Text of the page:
I’m pretty sure this is not what Shakespeare had in mind when he wrote down one of his most famous quotes back in 1597, and I’m completely sure personas were not as important in his day and age as they are today, but if you want to be able to make your personalization work you should first get your personas defined well. Because it is them who you will be talking to, in lots of different ways, every day, week, month, again and again, until they are gone, but that is a situation you really want to avoid in any possible way you can.
‘What is a persona?’ I hear you ask. A good question, and please don’t be afraid to ask it, since you are not the only one who will be asking this, but probably one of the few who dares to do so.
In these days of crossing and interconnecting on- and offline experiences, personalization is not an option anymore, it is a given that it must be done throughout every customer journey, be it on- or offline, but it is also a given that not every company is already doing it the way they should. Over 80% of customers expect you to do it, less than 50% of the companies are really doing it, but there is hope, it is not too late, you still have time to get to know your customers in the best possible way and treat them the way you should.
“What is a persona?”
But first you must know who your customers are. In the same manner that Jake, the owner of the hardware store around the corner knows his every customer, their families, their specific situation, their interest, their preferences and their needs, you can do the same. Jake may not know it consciously, but he also uses personas, he knows what type of customers he has, and he knows when someone comes in, what department of his store they most likely will be visiting. And it is not because you are one persona today that you may not be a different persona tomorrow, but when you come in to buy something for your garden, that will most likely be the same garden as it was yesterday and your personal taste will not have changed dramatically over a short period of time.
So, it is possible to define different types of customers, with their own characteristics, with their specific interests, with their socio demographic classification, etc…
Let’s take an example to make it a bit more clear. Let us assume that you have an online shop in consumer electronics, then you might want to divide your customers into groups with specific interests.
You will have youngsters that want to play games, are interested in high end computers and are a bit of a gadget freak, sometimes referred to as nerds, but we will not call them that :-). They want quality and are price sensitive at the same time, but can take care of their own configuration and do not need a lot of support. This might be your first persona.
Another one may be the ‘Pater Familias’, the family man in his forties, looking for a good television, some small electronics and does not want any hassle. He wants quality and it must work at all times, he will not have the TV break down just before a football match.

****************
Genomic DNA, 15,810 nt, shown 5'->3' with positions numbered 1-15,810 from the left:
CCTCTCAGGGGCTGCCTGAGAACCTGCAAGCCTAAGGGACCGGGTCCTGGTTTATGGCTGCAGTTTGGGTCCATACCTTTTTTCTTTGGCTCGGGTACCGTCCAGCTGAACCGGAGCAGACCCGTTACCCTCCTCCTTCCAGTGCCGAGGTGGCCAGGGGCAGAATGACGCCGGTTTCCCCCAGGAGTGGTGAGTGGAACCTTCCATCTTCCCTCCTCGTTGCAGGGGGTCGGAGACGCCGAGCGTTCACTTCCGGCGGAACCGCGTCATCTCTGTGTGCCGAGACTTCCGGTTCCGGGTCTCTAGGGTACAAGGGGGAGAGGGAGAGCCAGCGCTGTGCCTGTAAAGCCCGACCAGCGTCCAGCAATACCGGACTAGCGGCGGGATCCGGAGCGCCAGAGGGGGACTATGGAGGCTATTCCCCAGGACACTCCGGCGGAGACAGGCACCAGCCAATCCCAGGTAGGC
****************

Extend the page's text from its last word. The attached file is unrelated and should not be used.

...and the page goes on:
A third group may be a group of people, both man and woman, a bit older, who do not know anything about electronics, but just need household appliances that work and that get replaced fast when something is wrong. Let’s call them ‘Service seekers.’
You get the drift? You can create several of these personas, of course linked to your type of business, and see if they match the customers you have. You attribute a lot of characteristics to them, for the sake of easiness you may give them names and faces, and if you finish this exercise, all of your customers will fit into one of these groups.
Normally you don’t need dozens, somewhere between five and ten should do it, otherwise it will be very hard to build your customer journeys based on these personas.
Once you have done this, you have a good basis to start mapping your customer journeys, you can build your personalization roadmap making use of the specific characteristics of every group and you can start building offers tailor made to every persona, this way avoiding wasting energy (and marketing money) on offers targeted at a group of which you may know upfront they won’t be interested in your offer. There is little sense in offering a high end gaming computer to a retired woman who only wants to watch TV-shows. This might seem logical, but if you do not make it personal, you will invest in marketing actions that do just that, and you can know upfront this money is wasted.
This way you will be able to spend your marketing money far more efficiently and you will be able to spend more per group than you did before, increasing conversion, sales, customer loyalty and revenue and reducing churn. And that is what it is all about, not?
‘Do I have this data?’ might be a next question, and the answer is simple: yes you do, but that is a subject I will go into the next time.
So in conclusion, Shakespeare was right, all those years ago :-).